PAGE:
There’s a little political history in there too and the audience can also expect to see Nick Clegg in a new light!
What are the vital elements that a script and a role has to have to entice you to do it?
A script has to move me in some way, if it can affect me emotionally when reading it, then I hope that I’ll be able to begin to translate those feelings onto the stage. Also if I can clearly see the characters and the story in my head when reading, then I know that its a work I am going to be able to get on with!
The size of the role in terms of lines that the playwright has written is irrelevant, the size of the role in terms of emotional depth and punch is far more exciting to me as an actress.
Steel Magnolias, my favourite production of last year which still makes me smile, now. What are your highlights of playing Truvy in the show and why do you think it was so popular?
Like most people that are familiar with ‘Steel Magnolias’ I had seen, (many times), the film starring Dolly Parton, Sally Field and Shirley MacLaine etc. and loved it. Even to the point where I was using some of the quotes (“built for comfort, not for speed”!) in my everyday speech. Playing Truvy in such a well regarded piece was an absolute gift but also a little daunting. The role was played so beautifully by Dolly Parton in the film that people will sometimes expect that exact performance in the theatre. As an actress you have to try to not think about that performance (as glorious and memorable as it is), and use the text, your own research and your own experience as a the basis for creating the character and hope that the audience goes with you. I like to think that I did Truvy justice.
As for why it is so popular? I think because it is so beautiful, so sad and so, so funny. People like to be moved when watching a play and with ‘Steel Magnolias’ you get every single emotion laid bare in front of you on the stage. I had no idea when I started the project that the story was real, that these characters were based on real women and that Robert Harling was ‘Shelby’s’ younger brother watching these events unfold as a young boy. I think that this truth is the real key to the stories popularity.
If you could play Truvy again, would you?
In a heartbeat.
If you could play a different role in Steel Magnolias, who would it be and why?
All of the women are so well rounded and beautifully written, each with absolutely cracking moments that, being greedy, I’d like to play them all! I’m a bit (!) too old for Shelby and Annelle now, but I love to be able to see what I could bring to the other parts. With M’Lynn, its her unwavering strength and emotive final scene that are compelling to me. Ouiser’s cutting disdain for others and smart mouth is a real treat for any actress to play. Whilst Clairee’s dignity and wit and zingy one liners are just superb!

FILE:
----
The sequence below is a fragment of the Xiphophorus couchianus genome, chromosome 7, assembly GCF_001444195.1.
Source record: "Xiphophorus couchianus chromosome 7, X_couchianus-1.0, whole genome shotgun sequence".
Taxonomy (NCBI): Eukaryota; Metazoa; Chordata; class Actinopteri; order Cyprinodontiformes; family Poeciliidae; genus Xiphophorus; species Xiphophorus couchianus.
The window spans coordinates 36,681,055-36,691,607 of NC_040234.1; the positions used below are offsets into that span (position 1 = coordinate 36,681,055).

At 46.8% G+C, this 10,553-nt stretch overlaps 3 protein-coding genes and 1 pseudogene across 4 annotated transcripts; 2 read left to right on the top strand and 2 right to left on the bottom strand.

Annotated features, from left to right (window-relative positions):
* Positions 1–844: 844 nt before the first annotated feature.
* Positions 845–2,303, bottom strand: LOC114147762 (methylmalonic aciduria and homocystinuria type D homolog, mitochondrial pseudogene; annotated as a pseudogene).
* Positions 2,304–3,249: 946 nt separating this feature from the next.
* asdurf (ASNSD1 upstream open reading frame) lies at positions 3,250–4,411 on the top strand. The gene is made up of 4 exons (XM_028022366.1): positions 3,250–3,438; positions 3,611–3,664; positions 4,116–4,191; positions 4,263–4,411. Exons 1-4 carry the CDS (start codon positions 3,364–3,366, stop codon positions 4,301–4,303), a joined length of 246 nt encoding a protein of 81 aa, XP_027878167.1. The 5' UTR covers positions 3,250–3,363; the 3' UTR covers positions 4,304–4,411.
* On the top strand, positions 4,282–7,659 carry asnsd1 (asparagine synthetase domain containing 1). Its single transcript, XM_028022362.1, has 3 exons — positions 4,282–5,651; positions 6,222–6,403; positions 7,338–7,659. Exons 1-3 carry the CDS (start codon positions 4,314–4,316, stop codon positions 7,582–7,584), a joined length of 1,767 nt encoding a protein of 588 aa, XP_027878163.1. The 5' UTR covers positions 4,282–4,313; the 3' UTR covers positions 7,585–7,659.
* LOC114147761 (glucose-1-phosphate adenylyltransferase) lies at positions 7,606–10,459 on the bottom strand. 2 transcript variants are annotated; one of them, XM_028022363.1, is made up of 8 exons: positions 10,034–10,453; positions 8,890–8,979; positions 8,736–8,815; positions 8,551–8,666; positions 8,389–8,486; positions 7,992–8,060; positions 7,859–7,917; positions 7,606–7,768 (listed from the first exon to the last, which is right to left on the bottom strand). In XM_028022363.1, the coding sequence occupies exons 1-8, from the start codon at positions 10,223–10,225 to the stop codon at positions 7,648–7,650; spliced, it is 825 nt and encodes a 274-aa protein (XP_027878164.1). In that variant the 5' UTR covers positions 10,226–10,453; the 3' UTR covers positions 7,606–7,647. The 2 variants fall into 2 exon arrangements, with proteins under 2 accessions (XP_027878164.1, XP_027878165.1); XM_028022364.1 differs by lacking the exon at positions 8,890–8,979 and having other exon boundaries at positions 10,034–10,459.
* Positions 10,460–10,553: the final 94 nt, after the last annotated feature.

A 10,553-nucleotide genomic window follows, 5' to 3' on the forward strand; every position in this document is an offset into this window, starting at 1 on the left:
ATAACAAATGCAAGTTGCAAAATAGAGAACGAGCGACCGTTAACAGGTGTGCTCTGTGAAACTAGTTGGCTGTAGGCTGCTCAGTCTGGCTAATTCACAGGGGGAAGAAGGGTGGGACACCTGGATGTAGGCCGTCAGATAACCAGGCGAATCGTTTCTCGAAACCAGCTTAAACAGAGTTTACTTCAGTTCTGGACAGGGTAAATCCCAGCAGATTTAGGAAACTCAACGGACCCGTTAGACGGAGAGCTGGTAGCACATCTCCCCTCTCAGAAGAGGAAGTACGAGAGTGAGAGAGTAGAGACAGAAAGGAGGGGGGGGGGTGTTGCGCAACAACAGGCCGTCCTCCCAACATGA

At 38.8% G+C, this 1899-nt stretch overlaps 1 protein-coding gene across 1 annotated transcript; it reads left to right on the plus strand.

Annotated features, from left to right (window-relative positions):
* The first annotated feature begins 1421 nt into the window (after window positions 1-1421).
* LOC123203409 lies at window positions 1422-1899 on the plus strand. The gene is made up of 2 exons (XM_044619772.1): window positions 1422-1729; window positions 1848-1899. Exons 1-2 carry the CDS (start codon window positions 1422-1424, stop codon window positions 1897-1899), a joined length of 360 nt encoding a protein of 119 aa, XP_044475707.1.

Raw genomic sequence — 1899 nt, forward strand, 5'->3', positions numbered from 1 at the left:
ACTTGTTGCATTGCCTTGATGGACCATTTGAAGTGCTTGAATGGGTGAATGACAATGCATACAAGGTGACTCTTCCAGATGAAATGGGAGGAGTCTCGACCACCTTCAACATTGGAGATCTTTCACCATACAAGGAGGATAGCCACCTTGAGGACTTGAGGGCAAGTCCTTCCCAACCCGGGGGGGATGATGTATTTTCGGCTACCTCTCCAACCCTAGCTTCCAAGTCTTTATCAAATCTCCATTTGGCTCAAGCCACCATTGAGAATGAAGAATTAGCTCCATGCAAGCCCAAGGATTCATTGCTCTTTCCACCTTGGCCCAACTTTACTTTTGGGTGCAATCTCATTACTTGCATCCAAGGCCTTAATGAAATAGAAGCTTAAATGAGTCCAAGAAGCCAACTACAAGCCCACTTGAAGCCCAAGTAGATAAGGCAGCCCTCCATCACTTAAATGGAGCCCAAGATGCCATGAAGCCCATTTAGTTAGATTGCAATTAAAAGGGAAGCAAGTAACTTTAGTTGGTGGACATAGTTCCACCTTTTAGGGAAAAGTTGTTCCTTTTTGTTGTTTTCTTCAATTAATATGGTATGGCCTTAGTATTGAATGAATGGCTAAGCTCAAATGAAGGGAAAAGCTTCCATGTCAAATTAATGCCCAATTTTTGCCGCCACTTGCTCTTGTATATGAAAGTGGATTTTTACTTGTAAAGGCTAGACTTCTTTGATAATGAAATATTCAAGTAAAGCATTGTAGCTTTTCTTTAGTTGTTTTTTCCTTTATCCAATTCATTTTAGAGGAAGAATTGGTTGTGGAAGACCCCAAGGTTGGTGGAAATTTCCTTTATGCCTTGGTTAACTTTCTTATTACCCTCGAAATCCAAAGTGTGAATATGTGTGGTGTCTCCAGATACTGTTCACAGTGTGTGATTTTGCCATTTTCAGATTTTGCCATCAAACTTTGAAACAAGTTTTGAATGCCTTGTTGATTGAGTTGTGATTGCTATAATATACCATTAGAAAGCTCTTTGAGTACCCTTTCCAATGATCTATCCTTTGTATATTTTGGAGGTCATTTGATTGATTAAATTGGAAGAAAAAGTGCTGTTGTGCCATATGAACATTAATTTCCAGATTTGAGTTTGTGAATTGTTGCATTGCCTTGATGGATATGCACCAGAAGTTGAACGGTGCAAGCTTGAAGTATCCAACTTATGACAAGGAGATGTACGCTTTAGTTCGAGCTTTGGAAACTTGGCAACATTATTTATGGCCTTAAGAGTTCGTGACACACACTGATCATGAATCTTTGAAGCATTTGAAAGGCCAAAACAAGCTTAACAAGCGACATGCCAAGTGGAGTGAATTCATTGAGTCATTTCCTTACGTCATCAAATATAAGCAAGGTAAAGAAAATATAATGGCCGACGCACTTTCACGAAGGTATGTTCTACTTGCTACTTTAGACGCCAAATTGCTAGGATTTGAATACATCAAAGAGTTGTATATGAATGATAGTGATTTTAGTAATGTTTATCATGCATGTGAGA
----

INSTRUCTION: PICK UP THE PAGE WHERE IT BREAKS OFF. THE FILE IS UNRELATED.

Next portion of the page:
What inspired you to become an actress?
I went the long way round! From a young age I’ve always dabbled in acting, my first taste was at about 5 years old playing the witch in ‘Sleeping Beauty’ at my school. I can still remember being pulled out of playtime to rehearse my solo with music teacher Mrs Bull! During the holidays I went to ‘Libby and Bills Drama Class’ which I absolutely loved and have fond memories of. I also used to go to summer schools at East 15 and when older I joined WOADS an amateur dramatic society based at the Kenneth More Theatre in Ilford. Later in my twenties, I joined another company there called Sideshow with whom I learned so much about working in theatre. I did a drama and theatre studies degree after my A Levels and up until the age of thirty I was a drama teacher and later head of Performing Arts at a further education college. It took until then to realise that acting was what I had to do, so I said goodbye to my final salary pension and went to East 15 to train as an actress!
Are there any particular roles that you would LOVE to play?
This is such a hard question to answer! Yes. No. All of them!
The ones that spring to mind are Madame Thenardier in ‘Les Miserables’, any of Shakespeare’s women that I am right for, I also hear the part of Doctor Who is going(!). A dream come true would to be in a ‘Star Wars’ film, any part, I’m not fussed! The Jason Howland musical ‘Little Women’ is going into the Hope Mill Theatre in Manchester in the autumn, it is an absolutely stunning piece and I’d love to be considered for Marmee. I’ve also been involved in a lot of new works recently, so to be able to originate a part in a play, musical or on TV is really exciting to me. I’ve also always fancied myself as a grizzled and hard bitten TV detective!
What have been your career highlights so far?
Playing Truvy obviously, as soon as the play was announced at the Hope Theatre I wanted the part so badly! I feel incredibly lucky to have got it. Playing the Bakers Wife in ‘Into the Woods’ was another career highlight. I adore Sondheim and I even did my dissertation on ‘Into the Woods’, so to play her years later was a real dream come true. One of the best parts of my job is meeting new people and creating exciting work and sometimes being lucky enough to leave a job having made life long friends.
Finally, what would you say to encourage people to come and see Puppy?
Its hilarious, crackingly written, will teach you something new, starts at 6:30pm and lasts an hour!
Break a leg, Jo! Can’t wait to see this next week. Thanks also for your time and a brilliantly insightful interview. Delighted to be able to have featured you.